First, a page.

Day 34: Back to Cochabamba – The Unbelievable Story of my Lost Phone And a Catholic Festival 

It was about time to leave amazing Torotoro and to return to Cochabamba to get the last parts of my motorbike figured out. Just before leaving the town I tried to ask an old woman for directions who was sitting on a wall. “Cochabamba, a qui?”, pointing with my hand to the direction of the road I assumed to take. “Si, Cochabamba”. And she also said something else which I did not understand correctly. Anyways, politely I said also “Si” when all of a sudden…

she jumped like a 100m sprint athlete on the back of my motorbike, lol. I did not expect that… especially since the space was very limited on the back of my bike and the “old lady” took quite some room. It was quite uncomfortable… if not painful for my crown jewels, LOL. What did I do???? A 4-5 hours trip like that to Cochabamba????? Lord help me! My prayer got luckily heard and after some km she touched my shoulder in order to get off my bike. She appreciated the ride and told me “Muchas Gracias”. Relieved I was enjoying again the fantastic scenery along the road back until I arrived around midday at Marcelos store. The headlight protector arrived and he could also fix the petrol container.

I knew already there would be a catholic festival in one of the surrounding villages taking place and Marcelo, Marco, his girlfriend and me decided to go there. Erwin was one of the sponsors of the festival and organised great places for us on a great tribune. While we were sitting in the taxi I was using the time to send a couple of text messages to friends since there was no or only very limited wifi in Torotoro.

As soon as we arrived we headed for the next street stand and ordered a couple of beers. While enjoying them, Marco suddenly dropped the can and whispered “POLICIA”.  Of course, I did not know that alcoholic beverages are prohibited during the festival in order to get the masses under control. Suddenly, there were four to five policemen coming into our direction and Marcelo and me tried to hide the cans under our shirts. My heartbeat went out of control and I felt like a teenager again who was drinking illegally a first alcoholic beverage. With the difference that the police in Bolivia is rather strict and violences against the law usually end in prison. I was not bothered to end up in such a place as you can imagine. Luckily, the police did not notice us and we continued to walk to our reserved seats.

Erwin, his whole family and friends were already there and enjoying the show. I was positively surprised. Originally I thought there would be only old people celebrating the virgin of the town, but instead there were hundreds of young groups dancing the day and night away. It reminded me more of a carnival in Rio de Janeiro than a Catholic festival and it was crazy how people were celebrating.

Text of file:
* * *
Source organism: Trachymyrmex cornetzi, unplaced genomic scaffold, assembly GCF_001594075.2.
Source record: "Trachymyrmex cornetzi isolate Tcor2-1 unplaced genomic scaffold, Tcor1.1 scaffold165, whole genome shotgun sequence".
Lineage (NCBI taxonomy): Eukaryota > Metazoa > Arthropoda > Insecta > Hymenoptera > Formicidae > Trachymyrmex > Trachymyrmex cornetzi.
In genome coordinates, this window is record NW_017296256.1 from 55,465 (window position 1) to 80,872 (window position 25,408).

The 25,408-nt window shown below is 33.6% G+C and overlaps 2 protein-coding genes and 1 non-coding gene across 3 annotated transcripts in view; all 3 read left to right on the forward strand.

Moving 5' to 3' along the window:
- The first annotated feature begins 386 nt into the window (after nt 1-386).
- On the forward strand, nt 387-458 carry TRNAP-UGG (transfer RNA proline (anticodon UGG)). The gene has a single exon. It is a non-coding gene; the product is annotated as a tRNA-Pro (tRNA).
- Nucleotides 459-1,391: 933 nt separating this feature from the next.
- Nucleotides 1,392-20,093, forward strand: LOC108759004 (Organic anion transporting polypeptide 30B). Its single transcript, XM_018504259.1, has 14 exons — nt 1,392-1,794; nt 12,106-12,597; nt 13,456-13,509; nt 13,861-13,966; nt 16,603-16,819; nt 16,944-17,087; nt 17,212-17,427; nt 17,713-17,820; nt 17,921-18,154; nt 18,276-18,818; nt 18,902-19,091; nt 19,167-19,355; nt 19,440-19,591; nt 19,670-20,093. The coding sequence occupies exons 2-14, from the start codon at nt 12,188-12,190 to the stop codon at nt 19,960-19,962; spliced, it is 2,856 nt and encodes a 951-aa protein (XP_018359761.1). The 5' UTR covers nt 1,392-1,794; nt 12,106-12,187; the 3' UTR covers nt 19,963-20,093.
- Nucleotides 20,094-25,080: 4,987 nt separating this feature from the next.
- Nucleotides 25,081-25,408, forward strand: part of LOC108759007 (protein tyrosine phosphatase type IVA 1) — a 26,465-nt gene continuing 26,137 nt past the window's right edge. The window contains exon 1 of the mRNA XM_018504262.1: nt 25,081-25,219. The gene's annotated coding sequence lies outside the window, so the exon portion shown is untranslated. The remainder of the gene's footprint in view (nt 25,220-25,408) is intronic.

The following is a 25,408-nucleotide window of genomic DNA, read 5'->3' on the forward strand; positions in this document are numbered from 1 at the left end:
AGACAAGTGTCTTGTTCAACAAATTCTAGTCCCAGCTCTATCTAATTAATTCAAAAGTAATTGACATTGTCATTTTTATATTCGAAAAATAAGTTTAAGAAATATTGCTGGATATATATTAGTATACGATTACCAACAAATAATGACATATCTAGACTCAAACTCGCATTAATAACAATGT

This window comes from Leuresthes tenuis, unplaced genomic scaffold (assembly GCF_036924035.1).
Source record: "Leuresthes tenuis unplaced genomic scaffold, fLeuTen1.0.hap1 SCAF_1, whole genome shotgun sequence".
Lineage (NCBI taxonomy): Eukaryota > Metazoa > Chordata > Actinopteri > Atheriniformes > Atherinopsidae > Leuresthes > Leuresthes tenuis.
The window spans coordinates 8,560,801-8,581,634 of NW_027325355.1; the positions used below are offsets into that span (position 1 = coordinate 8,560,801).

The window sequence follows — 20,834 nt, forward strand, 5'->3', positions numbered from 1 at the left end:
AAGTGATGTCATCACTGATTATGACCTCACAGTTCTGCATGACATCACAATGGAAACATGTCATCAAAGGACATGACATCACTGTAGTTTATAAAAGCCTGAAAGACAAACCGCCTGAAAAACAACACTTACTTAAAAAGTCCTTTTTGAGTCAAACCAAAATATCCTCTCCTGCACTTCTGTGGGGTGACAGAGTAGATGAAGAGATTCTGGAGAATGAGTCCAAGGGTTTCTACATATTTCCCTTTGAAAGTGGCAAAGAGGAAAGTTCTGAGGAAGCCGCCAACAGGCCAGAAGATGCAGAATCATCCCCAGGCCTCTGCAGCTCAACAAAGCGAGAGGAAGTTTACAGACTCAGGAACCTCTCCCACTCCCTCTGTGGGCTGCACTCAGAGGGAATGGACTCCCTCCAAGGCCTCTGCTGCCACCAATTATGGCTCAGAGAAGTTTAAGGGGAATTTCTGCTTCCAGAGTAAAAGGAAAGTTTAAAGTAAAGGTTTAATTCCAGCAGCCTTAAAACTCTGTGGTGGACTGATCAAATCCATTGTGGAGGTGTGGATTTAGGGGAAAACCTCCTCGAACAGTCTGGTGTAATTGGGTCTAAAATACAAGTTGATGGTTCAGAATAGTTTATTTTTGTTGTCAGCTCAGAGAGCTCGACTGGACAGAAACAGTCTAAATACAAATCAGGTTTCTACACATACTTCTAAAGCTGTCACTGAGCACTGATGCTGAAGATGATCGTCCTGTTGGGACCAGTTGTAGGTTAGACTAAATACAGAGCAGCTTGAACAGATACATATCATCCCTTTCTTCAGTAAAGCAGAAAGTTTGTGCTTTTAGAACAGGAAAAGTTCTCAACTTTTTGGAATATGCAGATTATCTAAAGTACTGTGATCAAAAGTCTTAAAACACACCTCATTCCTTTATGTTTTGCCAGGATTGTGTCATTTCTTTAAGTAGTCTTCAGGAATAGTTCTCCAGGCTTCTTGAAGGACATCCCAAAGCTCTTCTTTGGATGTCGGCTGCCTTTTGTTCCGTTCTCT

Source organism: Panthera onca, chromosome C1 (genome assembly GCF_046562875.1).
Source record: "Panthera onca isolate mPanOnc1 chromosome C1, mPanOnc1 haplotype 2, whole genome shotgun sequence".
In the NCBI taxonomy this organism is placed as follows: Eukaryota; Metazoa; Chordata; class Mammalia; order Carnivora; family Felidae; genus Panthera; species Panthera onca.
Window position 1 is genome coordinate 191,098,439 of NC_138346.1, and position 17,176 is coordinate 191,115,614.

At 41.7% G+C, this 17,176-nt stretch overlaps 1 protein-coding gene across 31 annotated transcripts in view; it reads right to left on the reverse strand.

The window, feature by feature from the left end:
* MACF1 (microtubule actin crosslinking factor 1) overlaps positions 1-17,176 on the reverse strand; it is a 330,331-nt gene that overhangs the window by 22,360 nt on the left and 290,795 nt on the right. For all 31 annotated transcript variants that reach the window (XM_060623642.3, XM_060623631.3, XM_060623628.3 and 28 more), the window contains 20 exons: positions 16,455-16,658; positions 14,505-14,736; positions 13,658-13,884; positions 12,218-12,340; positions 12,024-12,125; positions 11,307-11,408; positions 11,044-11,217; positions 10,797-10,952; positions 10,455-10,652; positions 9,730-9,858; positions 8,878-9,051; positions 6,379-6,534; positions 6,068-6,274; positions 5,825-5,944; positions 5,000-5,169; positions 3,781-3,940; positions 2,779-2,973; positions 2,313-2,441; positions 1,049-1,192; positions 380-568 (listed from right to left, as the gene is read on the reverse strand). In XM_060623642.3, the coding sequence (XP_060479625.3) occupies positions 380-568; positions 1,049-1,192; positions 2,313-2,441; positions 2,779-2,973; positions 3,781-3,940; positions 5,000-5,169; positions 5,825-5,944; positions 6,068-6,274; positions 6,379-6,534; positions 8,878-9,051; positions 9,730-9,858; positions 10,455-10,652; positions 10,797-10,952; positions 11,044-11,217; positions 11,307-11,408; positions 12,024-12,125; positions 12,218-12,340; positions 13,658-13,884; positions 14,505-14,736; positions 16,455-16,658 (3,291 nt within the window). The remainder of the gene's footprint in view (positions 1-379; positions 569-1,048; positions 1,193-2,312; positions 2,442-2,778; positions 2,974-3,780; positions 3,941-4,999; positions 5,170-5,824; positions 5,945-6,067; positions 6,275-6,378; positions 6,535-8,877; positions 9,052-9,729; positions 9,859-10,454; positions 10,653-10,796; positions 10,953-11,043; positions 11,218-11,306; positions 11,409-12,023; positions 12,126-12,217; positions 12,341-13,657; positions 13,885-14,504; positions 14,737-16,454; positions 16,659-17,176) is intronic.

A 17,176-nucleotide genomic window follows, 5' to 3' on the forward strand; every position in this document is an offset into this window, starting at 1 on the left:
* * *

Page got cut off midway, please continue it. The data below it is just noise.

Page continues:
In total there were roughly 200 different groups from all over Bolivia and even Argentina in order to celebrate the virgin of the village. I did not want to know how much time, effort and money they were spending on their costumes. They were just phenomenal beautiful with so much love to the details.

We had so much fun that day that I did not even think a single second about my mobile phone. On our way back to town I wanted to check my messages and suddenly realised that I did not have my phone anymore. I was looking for it everywhere… in the motorbike clothes, in my trousers, in my bags… without success! Of course, I had it with me in the taxi on the way to the festival. God damn it!!!!! I could not believe I lost my phone, with all my contact details, banking apps, google maps, pictures and so on and so forth! What a nightmare!!!!

I intuitively opened my laptop and started the localisation app from google, where I registered luckily my phone. I just hoped that the taxi driver did not switch off the device or removed already the SIM card to sell it to someone else. I was in Bolivia and not in Switzerland anymore, where people would eventually bring back a lost phone to the next police station. The app could in fact localise the phone while Marcelo just said: “Sh*%!, We can’t go there now. It is a baaaaaaaad neighbourhood. Marcelo’s partner suggested to go there early next morning at the first light of the day.

Honestly, I did not have any hope to get back my 500 dollar phone. This is like finding gold on the streets, who would give it back? For sure it was already sold… Who would be the guy having the phone? The taxi driver? Or maybe a pickpocket and I did not forget it in the taxi. We did not know… Neither did we know the exact address but only a rough location. It seemed to be hopeless and that night I could barely sleep, having nightmares and much more. How would I be able to manage my daily needs from here? My father would need to take over all my admin stuff… Thinking about it I was laying in bed with my open eyes and prayed to the virgin of today’s festival, to eventually get my phone back. Only the power from above could help me now!